Graphic Design Majors: Career and Salary Facts

Research what it takes to become a graphic designer. Learn about graphic design majors, job duties and salary to find out if this is the career for you. Schools offering Graphic Design degrees can also be found in these popular choices.

What Is a Graphic Design Major?

A graphic design major focuses on the field of graphic design while completing their undergraduate degree. During their studies they may learn about design principles, computerize design, printing techniques, commercial graphics production, website design and studio art. They may also take courses in business, marketing and writing because they are helpful for professional graphic designers.

Graphic design majors often pursue a career as a graphic designer. Graphic designers design by hand or by computer. They make visual concepts. They might create a logo or image that is meant to communicate a specific principle or concept to an intended audience. Graphic designers typically work in studios. They use drafting tables. Graphic designers may work independently or collaborate with a team.

Degree Required Bachelor's degree
Education Field of Study Graphic design or a related field
Program Options B.A., B.S., B.F.A.
Key Responsibilities Create layouts, design illustrative copy, develop negatives
Job Growth (2014-2024) 1% (graphic designers)*
Average Salary (2015) $51,640 (graphic designers)*

Source: *U.S. Bureau of Labor Statistics

What Graphic Design Majors Are Available to Me?

Students interested in graphic design majors have the option of pursuing a Bachelor of Arts (B.A.), Bachelor of Science (B.S.) or Bachelor of Fine Arts (B.F.A.) in Graphic Design. Programs range from 120-180 credit hours and can generally be completed in four years. Typical courses for graphic design majors include drawing, typography, art history, vector graphics, photography, printmaking and 3-D design. You can expect to spend time in art and design studios, working on projects and building a required portfolio.

A B.S. and B.A. program in graphic design often have similar requirements, but a B.F.A. program may have more studio requirements and a more selective application process. You may also be required to complete internships for practical experience. These degree programs may be available online or in the traditional classroom setting.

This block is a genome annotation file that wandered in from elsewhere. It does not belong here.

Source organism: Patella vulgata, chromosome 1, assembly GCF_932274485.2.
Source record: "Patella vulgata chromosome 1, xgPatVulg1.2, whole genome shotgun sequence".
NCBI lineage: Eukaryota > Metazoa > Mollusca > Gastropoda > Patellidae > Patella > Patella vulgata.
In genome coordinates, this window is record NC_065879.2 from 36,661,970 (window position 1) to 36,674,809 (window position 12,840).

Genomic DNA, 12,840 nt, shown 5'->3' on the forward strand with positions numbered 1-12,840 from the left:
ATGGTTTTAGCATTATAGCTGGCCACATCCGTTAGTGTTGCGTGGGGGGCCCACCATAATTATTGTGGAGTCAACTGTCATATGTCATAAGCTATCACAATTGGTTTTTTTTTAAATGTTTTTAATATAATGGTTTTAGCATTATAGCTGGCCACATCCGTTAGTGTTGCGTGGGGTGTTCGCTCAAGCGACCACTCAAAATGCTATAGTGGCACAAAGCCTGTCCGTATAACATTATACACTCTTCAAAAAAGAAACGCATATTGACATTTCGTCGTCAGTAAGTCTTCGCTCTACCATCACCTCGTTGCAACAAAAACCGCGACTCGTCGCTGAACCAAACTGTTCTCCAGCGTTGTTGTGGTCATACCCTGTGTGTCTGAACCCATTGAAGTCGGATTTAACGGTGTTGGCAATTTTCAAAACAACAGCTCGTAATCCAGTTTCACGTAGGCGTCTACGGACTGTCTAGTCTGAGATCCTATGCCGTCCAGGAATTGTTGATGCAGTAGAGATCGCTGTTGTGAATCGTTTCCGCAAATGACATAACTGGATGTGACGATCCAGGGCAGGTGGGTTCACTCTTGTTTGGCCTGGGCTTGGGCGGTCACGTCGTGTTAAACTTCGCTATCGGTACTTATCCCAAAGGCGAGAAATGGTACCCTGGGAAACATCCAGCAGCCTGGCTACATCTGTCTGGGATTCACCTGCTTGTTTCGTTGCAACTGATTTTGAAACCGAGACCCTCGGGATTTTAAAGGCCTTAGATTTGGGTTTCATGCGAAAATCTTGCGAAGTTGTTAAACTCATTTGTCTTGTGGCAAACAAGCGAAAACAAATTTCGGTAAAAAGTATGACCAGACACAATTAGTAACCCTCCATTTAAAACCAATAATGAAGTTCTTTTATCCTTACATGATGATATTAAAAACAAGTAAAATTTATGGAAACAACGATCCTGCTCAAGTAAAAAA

What Might My Career Duties Be?

Whether in print or digital media, graphic designers create illustrative copy and layouts based on discussion with clients and knowledge of layout and design principles. These professionals may also create archives of their work, develop negatives for photographs and use cameras and other means to provide information to clients regarding project layout and design. You might work for a company as an in-house graphic designer or you might work for a graphic design firm; you might also supplement your income with freelance graphic design work or start your own company.

What Might My Salary Be?

According to the U.S. Bureau of Labor Statistics (BLS), there were 204,850 individuals employed as graphic designers as of May 2015 (www.bls.gov). During this year, they reported an average annual wage of $51,640. Salary can vary significantly based on location and experience, as well as the type of company you work for.

What Are Some Related Alternative Careers?

Art directors, craft and fine artists and multimedia artists and animators all work in the same general field as graphic designers. They usually need a bachelor's degree to prepare for their career; craft and fine artists may be able to pursue a career based on their talent, but postsecondary studies can help them hone their craft and develop a portfolio. Art directors focus on the visual look of books, magazines and other printed materials. Craft and fine artists include sketch artists and painters, who may create visual images intended to convey concepts to viewers. Multimedia artists and animators use their artistic and computer skills to generate images that can be used in commercials, video games and films.

To continue researching, browse degree options below for course curriculum, prerequisites and financial aid information. Or, learn more about the subject by reading the related articles below:

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